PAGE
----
This post is part of my bite-size series on food waste, for UNEP/FAO World Environment Day 2013 ‘Reduce your foodprint’ Think.Eat.Save Campaign.
With this article I advanced to the second round of the UNEP/Treehugger contest, and went on to compete with this post. I didn’t win but I was glad to have contributed to the campaign.
Remember that Jerry Seinfeld skit when he says “The whole supermarket experience is designed to break down any sense of having life outside the supermarket. It’s like a casino: no clocks, no windows, no easily accessible exits. Do you ever not buy anything in the supermarket and try to get out of there? It’s impossible. There’s no way out.
You can see what happens to people: When they’re walking up to the supermarket, they have a whole sense of purpose: I’m going to get this, I’m going to get that, I’m going to pay for it and go right back to my normal life.
See that same person 10 minutes later (slow, dazed, looking around confusingly) What aisle is this?”
Grocery stores are consumer traps. They are designed to sell. Buy one, get one free? It may be a good idea if you’re having a party, otherwise ask yourself if you should get the second one, even if it is free.
Statistics say that 32% of all food produced for consumption or bought is wasted. So, of the weekly grocery shopping that you do, about 2.5 days’ worth of food is garbage by the end of the week!
When I have the option, I shop exclusively at farmer’s markets. I admit, it’s a bit easy for me, being raw vegan and single – I don’t usually eat out, I know exactly how much I’m eating in a day, and I shop accordingly. It can be as simple as a bit of planning, but it’s not always so easy. For example, right now, my farmer’s market is a 2km bike ride each way, so that requires some forethought.
But they stock seasonal, local and ripe produce. Buying ripe and ready-to-eat produce, found at local harvests, farmer’s markets or co-ops, in correct quantities assures that less of it will be wasted. Seasonal and local food also travels less, thus is picked more ripe as it spends less time in transport, and it also has a lesser environmental impact. Not to mention that by purchasing local, you’re supporting your community.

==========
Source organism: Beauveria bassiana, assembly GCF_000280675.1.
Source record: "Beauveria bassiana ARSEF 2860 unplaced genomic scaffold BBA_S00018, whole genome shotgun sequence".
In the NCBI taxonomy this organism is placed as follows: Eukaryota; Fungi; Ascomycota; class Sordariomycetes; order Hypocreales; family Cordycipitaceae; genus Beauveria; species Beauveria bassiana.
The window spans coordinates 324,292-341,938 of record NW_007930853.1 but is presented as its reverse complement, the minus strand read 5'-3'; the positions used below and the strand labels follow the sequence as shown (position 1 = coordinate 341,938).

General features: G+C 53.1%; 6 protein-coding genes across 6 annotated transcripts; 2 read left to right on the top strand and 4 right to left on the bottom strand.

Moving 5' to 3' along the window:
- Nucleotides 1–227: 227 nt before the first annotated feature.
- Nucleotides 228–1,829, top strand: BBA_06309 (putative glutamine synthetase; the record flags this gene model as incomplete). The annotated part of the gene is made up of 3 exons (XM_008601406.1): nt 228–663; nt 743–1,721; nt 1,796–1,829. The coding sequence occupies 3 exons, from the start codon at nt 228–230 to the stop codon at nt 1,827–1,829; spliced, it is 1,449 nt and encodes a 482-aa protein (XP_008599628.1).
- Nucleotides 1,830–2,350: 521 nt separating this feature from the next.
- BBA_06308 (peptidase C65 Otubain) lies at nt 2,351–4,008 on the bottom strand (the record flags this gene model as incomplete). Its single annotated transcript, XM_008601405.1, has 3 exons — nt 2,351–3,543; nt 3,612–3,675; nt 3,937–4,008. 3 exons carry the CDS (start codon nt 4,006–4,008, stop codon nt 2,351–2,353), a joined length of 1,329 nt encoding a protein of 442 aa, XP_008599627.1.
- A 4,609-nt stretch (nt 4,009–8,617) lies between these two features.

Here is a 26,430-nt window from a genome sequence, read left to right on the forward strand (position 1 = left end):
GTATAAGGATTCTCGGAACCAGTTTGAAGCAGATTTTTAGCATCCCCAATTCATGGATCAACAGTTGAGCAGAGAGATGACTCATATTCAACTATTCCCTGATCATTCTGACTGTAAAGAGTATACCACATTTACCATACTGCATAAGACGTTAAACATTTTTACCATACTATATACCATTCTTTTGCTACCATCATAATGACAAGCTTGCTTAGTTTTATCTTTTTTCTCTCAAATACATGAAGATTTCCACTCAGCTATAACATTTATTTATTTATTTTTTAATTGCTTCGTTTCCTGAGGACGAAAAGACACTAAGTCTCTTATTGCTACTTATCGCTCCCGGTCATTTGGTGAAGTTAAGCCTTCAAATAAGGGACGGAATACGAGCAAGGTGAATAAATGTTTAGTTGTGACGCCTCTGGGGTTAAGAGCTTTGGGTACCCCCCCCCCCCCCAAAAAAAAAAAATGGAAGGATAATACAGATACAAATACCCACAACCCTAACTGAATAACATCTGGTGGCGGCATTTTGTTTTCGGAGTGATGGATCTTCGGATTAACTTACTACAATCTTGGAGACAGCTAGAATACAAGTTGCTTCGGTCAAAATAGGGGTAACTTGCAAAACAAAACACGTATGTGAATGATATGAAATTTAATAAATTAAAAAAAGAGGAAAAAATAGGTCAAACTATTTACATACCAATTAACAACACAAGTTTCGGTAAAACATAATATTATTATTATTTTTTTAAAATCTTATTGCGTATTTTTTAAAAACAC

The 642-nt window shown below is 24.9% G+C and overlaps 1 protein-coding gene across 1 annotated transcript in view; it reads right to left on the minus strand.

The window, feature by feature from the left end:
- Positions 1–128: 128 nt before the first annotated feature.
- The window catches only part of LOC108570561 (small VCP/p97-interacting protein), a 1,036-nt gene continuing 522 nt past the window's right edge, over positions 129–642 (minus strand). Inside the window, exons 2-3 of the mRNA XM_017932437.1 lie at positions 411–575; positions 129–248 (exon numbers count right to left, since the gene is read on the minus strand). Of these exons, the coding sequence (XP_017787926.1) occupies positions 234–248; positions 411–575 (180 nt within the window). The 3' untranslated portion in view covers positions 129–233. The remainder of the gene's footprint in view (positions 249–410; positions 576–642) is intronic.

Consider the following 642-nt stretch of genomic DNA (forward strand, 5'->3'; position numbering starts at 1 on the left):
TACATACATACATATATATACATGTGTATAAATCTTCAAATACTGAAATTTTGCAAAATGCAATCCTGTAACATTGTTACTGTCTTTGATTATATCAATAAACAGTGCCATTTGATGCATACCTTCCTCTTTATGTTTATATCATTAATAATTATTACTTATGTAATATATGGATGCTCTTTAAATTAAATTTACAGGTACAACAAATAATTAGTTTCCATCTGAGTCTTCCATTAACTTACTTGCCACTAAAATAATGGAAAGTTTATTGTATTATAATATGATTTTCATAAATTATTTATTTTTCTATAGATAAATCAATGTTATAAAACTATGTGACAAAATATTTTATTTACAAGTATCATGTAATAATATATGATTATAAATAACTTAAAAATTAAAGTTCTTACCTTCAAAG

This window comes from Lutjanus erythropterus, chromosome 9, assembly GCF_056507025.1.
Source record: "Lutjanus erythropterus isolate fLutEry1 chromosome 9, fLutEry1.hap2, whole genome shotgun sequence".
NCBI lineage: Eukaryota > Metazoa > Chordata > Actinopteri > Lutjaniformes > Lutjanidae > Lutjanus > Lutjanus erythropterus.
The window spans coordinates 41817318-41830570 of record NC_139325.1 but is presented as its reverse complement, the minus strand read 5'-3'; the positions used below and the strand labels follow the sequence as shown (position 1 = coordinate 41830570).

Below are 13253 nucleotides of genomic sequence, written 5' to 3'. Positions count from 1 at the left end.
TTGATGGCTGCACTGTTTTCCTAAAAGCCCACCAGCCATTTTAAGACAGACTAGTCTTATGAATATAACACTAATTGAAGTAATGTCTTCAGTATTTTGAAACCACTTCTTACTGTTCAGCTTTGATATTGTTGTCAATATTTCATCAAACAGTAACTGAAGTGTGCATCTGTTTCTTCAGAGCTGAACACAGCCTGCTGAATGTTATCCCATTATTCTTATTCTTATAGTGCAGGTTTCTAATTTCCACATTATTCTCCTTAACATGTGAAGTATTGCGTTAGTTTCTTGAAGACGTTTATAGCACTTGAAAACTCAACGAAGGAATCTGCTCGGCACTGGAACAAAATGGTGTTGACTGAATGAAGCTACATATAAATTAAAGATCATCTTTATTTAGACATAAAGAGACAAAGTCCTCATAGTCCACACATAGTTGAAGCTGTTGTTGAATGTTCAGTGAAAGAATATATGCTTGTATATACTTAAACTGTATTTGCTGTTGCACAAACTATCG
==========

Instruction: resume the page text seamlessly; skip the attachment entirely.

I, too, produce waste daily, I’m not a pulverizer. But my compost bin consists of melon and pineapple rinds, kiwi fuzz, banana peel, avocado pits and coconut husks. I even eat papaya and apple seeds. Farmers don’t tag their produce, it is not packaged, and we don’t use one-time shopping bags, especially not the plastic ones. We call it conscious minimizing.
It’s a choice. We all choose to do or not do something. Alternatively, it’s so easy to not pay attention and not care. It’s easy and it’s cowardly.
More and more cities are becoming conscious and functional recyclers, and lately they have started offering organic waste disposal, so it is up to us to make it a habit of sorting waste properly.
But that’s the afterthought. Because we still produce waste.
We don’t think about waste – and waste we do – because we have more than enough food, and we can get it anytime we want.
Our focus must be on reduced consumption. On necessities. On eliminating our needs for the superfluous products. And on being less wasteful.
We have compromised personal health and we have jeopardized the strength and wellness of our ecosystem with our senseless and out of control use of finite resources.
In the end, only a fraction of us are aware how much we are giving up for our lifestyles because we focus on what we’ve gained – comfort, convenience, simplicity, and extravagance. In a world that will increasingly be comfortable only in artificial surroundings, as we witness it becoming lifeless.
World Environment Day is June 5th.
Reduce consumption, reduce food waste, reduce your ‘foodprint’: Participate in UNEP/FAO ThinkEatSave World Environment Day campaign and consider how all of our choices are affecting our surroundings and the planet’s present and future capacity.